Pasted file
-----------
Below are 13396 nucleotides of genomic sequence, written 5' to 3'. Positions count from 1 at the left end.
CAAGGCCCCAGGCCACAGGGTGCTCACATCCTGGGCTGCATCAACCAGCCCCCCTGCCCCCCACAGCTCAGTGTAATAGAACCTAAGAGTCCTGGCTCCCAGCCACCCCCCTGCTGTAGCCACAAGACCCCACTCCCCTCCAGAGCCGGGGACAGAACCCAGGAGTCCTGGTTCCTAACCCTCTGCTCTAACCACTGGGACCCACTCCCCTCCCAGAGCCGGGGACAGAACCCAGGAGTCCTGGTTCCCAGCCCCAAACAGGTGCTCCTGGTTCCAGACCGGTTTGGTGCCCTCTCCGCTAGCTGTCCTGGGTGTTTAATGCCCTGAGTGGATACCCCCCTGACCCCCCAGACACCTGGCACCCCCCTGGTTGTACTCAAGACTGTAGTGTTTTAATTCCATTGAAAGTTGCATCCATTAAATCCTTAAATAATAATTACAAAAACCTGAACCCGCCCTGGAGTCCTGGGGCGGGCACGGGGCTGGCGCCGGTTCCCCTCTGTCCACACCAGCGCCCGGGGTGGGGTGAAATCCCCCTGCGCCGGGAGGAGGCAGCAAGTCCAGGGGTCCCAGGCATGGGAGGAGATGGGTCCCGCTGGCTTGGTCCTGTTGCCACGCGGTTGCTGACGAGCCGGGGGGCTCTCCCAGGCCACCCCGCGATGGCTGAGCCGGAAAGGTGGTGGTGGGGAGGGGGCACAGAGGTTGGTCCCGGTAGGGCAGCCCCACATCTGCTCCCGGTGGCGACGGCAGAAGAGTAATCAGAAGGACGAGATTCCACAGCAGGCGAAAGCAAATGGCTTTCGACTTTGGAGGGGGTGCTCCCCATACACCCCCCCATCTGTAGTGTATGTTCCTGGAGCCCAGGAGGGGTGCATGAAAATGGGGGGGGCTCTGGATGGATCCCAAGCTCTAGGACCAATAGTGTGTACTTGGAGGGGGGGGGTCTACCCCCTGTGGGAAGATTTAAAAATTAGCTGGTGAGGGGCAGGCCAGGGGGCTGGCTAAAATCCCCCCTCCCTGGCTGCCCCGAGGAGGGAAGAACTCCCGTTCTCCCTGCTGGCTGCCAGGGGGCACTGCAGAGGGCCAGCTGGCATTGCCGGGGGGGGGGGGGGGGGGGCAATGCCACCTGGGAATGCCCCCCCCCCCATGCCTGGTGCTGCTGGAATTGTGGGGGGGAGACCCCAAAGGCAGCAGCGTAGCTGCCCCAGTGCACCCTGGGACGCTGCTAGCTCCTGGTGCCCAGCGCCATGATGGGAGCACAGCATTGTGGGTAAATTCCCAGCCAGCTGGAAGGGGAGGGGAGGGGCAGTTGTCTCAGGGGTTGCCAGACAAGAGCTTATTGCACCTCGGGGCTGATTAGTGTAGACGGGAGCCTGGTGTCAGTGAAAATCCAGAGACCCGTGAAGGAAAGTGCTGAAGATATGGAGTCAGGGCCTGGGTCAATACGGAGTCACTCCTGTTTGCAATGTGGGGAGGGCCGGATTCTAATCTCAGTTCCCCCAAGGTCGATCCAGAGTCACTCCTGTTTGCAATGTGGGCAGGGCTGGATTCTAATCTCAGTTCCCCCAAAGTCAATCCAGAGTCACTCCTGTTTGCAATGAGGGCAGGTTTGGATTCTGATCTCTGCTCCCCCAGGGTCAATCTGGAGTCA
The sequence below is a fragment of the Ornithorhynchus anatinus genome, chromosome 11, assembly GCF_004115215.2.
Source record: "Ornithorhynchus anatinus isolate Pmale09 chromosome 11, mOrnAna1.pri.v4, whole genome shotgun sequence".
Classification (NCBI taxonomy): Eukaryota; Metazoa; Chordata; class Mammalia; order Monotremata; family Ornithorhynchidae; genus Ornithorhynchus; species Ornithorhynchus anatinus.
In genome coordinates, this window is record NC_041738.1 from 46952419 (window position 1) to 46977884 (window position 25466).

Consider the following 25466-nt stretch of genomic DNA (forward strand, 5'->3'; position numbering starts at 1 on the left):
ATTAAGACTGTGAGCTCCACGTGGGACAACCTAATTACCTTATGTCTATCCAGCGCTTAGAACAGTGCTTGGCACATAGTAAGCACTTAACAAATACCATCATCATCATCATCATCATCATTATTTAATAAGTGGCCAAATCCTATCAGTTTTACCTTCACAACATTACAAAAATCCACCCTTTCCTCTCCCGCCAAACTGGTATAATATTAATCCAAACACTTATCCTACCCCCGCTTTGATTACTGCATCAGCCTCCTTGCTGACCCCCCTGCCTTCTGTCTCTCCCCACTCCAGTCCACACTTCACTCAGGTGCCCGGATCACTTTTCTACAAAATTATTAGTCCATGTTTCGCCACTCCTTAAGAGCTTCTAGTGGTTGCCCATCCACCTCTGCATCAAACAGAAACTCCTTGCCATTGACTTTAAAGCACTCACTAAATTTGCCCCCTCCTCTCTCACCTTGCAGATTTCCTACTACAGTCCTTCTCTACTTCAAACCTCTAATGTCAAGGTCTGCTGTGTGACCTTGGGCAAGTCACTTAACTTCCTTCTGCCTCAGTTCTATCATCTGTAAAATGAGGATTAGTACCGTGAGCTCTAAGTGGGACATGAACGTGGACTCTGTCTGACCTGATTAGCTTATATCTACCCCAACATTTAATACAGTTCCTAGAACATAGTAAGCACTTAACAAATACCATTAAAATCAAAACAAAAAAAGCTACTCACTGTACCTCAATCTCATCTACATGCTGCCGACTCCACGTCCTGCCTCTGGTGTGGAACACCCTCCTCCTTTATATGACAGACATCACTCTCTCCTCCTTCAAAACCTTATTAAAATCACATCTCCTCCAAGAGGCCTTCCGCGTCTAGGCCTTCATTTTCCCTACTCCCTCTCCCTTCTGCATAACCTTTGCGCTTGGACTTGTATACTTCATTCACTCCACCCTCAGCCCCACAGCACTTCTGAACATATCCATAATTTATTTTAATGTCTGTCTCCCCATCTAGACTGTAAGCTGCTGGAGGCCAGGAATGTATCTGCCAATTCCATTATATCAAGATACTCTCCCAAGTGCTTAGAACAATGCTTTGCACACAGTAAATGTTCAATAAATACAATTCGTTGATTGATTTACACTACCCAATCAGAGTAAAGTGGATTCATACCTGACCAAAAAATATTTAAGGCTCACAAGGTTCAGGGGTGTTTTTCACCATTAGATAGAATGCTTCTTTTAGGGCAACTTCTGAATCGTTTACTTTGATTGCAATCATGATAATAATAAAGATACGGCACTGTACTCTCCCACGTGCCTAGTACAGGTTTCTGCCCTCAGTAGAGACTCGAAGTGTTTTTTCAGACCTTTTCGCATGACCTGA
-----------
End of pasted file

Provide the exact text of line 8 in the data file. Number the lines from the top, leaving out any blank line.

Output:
ATTAAGACTGTGAGCTCCACGTGGGACAACCTAATTACCTTATGTCTATCCAGCGCTTAGAACAGTGCTTGGCACATAGTAAGCACTTAACAAATACCATCATCATCATCATCATCATCATTATTTAATAAGTGGCCAAATCCTATCAGTTTTACCTTCACAACATTACAAAAATCCACCCTTTCCTCTCCCGCCAAACTGGTATAATATTAATCCAAACACTTATCCTACCCCCGCTTTGATTACTGCATCAGCCTCCTTGCTGACCCCCCTGCCTTCTGTCTCTCCCCACTCCAGTCCACACTTCACTCAGGTGCCCGGATCACTTTTCTACAAAATTATTAGTCCATGTTTCGCCACTCCTTAAGAGCTTCTAGTGGTTGCCCATCCACCTCTGCATCAAACAGAAACTCCTTGCCATTGACTTTAAAGCACTCACTAAATTTGCCCCCTCCTCTCTCACCTTGCAGATTTCCTACTACAGTCCTTCTCTACTTCAAACCTCTAATGTCAAGGTCTGCTGTGTGACCTTGGGCAAGTCACTTAACTTCCTTCTGCCTCAGTTCTATCATCTGTAAAATGAGGATTAGTACCGTGAGCTCTAAGTGGGACATGAACGTGGACTCTGTCTGACCTGATTAGCTTATATCTACCCCAACATTTAATACAGTTCCTAGAACATAGTAAGCACTTAACAAATACCATTAAAATCAAAACAAAAAAAGCTACTCACTGTACCTCAATCTCATCTACATGCTGCCGACTCCACGTCCTGCCTCTGGTGTGGAACACCCTCCTCCTTTATATGACAGACATCACTCTCTCCTCCTTCAAAACCTTATTAAAATCACATCTCCTCCAAGAGGCCTTCCGCGTCTAGGCCTTCATTTTCCCTACTCCCTCTCCCTTCTGCATAACCTTTGCGCTTGGACTTGTATACTTCATTCACTCCACCCTCAGCCCCACAGCACTTCTGAACATATCCATAATTTATTTTAATGTCTGTCTCCCCATCTAGACTGTAAGCTGCTGGAGGCCAGGAATGTATCTGCCAATTCCATTATATCAAGATACTCTCCCAAGTGCTTAGAACAATGCTTTGCACACAGTAAATGTTCAATAAATACAATTCGTTGATTGATTTACACTACCCAATCAGAGTAAAGTGGATTCATACCTGACCAAAAAATATTTAAGGCTCACAAGGTTCAGGGGTGTTTTTCACCATTAGATAGAATGCTTCTTTTAGGGCAACTTCTGAATCGTTTACTTTGATTGCAATCATGATAATAATAAAGATACGGCACTGTACTCTCCCACGTGCCTAGTACAGGTTTCTGCCCTCAGTAGAGACTCGAAGTGTTTTTTCAGACCTTTTCGCATGACCTGA